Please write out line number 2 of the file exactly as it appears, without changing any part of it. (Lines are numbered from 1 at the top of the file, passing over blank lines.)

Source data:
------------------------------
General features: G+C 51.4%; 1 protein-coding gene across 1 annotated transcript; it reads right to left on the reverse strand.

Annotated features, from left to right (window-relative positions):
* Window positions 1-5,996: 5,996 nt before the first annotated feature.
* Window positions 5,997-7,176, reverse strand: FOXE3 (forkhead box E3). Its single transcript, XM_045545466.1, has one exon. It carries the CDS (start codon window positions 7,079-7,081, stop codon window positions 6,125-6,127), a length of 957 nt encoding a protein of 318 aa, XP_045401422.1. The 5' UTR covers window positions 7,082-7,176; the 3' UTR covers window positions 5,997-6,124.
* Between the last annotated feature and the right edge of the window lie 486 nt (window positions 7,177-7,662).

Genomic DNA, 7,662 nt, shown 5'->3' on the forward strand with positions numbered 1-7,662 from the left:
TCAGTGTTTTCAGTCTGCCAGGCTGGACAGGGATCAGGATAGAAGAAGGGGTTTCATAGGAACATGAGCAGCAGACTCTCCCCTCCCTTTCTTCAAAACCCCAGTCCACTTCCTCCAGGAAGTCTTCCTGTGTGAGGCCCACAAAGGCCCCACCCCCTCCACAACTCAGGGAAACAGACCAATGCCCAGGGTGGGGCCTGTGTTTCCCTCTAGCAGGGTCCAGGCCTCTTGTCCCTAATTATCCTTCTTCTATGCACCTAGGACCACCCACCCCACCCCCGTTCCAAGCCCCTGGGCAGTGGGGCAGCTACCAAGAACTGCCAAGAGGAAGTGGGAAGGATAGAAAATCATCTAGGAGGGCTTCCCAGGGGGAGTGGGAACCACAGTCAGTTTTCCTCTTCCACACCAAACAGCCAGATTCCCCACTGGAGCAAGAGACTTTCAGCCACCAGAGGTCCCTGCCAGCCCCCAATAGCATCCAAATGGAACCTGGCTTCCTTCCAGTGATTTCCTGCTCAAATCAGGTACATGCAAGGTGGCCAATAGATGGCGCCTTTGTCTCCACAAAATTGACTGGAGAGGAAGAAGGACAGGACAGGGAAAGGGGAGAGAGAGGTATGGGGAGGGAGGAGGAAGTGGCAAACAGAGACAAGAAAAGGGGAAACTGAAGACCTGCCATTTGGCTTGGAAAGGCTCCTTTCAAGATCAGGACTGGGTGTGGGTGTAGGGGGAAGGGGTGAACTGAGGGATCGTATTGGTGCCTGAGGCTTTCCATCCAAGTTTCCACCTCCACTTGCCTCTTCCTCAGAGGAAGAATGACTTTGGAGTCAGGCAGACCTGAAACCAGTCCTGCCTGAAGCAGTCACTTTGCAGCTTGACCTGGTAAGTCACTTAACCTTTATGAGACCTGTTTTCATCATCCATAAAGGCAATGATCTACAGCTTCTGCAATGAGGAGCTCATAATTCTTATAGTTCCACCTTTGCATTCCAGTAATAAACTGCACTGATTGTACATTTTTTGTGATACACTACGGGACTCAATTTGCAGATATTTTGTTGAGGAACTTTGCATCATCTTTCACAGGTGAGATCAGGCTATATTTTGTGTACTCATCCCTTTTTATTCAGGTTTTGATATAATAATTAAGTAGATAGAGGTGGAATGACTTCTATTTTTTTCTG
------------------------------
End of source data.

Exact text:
Annotated features, from left to right (window-relative positions):